VERSES 43-55  “And Laban answered and said unto Jacob, These daughters are my daughters, and these children are my children, and these cattle are my cattle, and all that thou seest is mine: and what can I do this day unto these my daughters, or unto their children which they have born?
“Now therefore come thou, let us make a covenant, I and thou; and let it be for a witness between me and thee.
“And Jacob took a stone, and set it up for a pillar.
“And Jacob said unto his brethren, Gather stones; and they took stones, and made an heap: and they did eat there upon the heap.
“And Laban called it Jegar-sahadutha: but Jacob called it Galeed.
“And Laban said, This heap is a witness between me and thee this day. Therefore was the name of it called Galeed;
“And Mizpah; for he said, The Lord watch between me and thee, when we are absent one from another.
“If thou shalt afflict my daughters, or if thou shalt take other wives beside my daughters, no man is with us; see, God is witness betwixt me and thee.
“And Laban said to Jacob, Behold this heap, and behold this pillar, which I have cast betwixt me and thee;
“This heap be witness, and this pillar be witness, that I will not pass over this heap to thee, and that thou shalt not pass over this heap and this pillar unto me, for harm.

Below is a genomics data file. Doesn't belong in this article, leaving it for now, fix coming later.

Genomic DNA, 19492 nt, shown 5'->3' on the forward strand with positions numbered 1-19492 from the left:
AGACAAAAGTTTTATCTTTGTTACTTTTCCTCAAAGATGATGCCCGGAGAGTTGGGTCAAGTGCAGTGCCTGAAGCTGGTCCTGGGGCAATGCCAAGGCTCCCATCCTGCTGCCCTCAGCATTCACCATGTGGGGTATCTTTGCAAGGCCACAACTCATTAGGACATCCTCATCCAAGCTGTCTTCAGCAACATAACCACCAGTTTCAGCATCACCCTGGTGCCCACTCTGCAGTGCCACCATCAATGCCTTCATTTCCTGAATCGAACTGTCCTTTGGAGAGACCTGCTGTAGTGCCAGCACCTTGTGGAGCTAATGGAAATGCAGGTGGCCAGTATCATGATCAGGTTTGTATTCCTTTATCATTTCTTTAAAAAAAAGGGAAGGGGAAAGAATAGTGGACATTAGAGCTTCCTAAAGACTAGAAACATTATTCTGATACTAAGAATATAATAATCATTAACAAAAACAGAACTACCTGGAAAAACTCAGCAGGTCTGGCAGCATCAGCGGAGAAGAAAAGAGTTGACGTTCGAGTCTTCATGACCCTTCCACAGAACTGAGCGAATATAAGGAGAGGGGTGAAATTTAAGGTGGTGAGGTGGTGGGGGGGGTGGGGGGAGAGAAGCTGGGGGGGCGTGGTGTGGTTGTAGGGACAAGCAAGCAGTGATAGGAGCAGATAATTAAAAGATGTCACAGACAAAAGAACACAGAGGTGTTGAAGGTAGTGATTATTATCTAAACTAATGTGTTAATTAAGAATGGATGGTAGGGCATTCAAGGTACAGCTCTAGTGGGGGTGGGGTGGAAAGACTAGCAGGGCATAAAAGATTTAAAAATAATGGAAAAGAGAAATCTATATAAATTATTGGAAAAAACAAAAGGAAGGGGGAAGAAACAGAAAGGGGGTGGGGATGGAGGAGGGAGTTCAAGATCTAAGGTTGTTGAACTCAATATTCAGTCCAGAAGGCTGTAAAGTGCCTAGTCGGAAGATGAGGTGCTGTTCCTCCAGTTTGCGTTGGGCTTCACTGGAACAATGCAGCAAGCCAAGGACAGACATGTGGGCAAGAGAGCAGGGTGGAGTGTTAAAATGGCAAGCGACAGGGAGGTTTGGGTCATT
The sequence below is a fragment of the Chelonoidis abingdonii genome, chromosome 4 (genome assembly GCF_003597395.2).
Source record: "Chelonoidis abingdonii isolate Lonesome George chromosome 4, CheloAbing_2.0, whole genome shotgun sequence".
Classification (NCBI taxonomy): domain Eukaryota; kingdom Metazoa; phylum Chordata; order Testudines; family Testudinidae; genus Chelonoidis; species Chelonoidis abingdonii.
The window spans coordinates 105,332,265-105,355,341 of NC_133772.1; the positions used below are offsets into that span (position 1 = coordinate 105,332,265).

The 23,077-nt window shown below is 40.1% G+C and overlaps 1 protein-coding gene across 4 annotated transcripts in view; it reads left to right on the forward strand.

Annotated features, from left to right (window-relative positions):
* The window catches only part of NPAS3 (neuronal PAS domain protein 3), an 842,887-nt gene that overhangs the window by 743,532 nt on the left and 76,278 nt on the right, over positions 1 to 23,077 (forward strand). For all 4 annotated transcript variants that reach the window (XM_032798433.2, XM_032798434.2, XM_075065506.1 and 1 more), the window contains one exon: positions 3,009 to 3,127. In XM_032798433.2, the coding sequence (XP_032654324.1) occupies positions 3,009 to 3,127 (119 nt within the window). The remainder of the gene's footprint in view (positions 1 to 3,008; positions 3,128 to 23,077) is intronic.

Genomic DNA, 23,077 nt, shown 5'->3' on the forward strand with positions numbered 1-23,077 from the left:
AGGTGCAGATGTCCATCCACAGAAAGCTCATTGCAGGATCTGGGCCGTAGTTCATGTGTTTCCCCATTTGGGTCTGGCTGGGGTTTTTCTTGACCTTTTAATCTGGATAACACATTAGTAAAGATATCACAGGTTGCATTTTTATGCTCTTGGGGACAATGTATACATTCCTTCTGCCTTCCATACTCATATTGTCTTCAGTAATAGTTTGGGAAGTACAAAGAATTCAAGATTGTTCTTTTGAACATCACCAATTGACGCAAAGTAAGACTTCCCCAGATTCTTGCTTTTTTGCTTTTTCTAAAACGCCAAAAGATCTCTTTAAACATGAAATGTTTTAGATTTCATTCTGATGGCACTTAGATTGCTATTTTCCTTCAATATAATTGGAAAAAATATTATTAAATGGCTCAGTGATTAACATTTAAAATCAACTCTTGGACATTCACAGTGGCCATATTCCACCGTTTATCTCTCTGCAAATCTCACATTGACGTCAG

“The God of Abraham, and the God of Nahor, the God of their father, judge betwixt us. And Jacob sware by the fear of his father Isaac.
“Then Jacob offered sacrifice upon the mount, and called his brethren to eat bread: and they did eat bread, and tarried all night in the mount.
“And early in the morning Laban rose up, and kissed his sons and his daughters, and blessed them: and Laban departed, and returned unto his place.”

There was no real answer to Jacob’s reasoning concerning his rightful ownership of his wives and of the flocks which he had acquired by bargain from Laban. And no one could deny that the Lord had blessed him in acquiring them. But Laban insisted that they were his. Like the proverb, ‘He was convinced against his will; hence of the same opinion still’.

Laban realized, however, that there was nothing he could do about it, so he suggested entering into a covenant with Jacob, to which the latter agreed. A pillar of stones was erected as a token of this covenant and as a marker for the boundary line between them. Three names are given to this pillar: Jegar-sahadutha, Galeed, and Mizpah.

Mizpah means ‘watchtower’, hence Laban’s statement in connection with it, ‘The Lord watch between me and thee, when we are absent one from another’. (vs. 49) While this is frequently thought of as a symbol of unity, it is actually that of separation. The pillar was to mark the separation between Jacob and Laban. They were to go different ways; and the suggestion that the Lord watch between them evidently was intended not only to act as a safeguard over Laban’s children, but also would stand between them to keep them separated, that they would not come near to each other, especially to do injury. See verses 51-53.

Jacob expressed his appreciation to the Lord for this happy conclusion to a situation which could have been disastrous, by offering a sacrifice—a thank offering. The next morning Laban bade farewell to all concerned and returned to his home, leaving Jacob free to go on his way toward Canaan.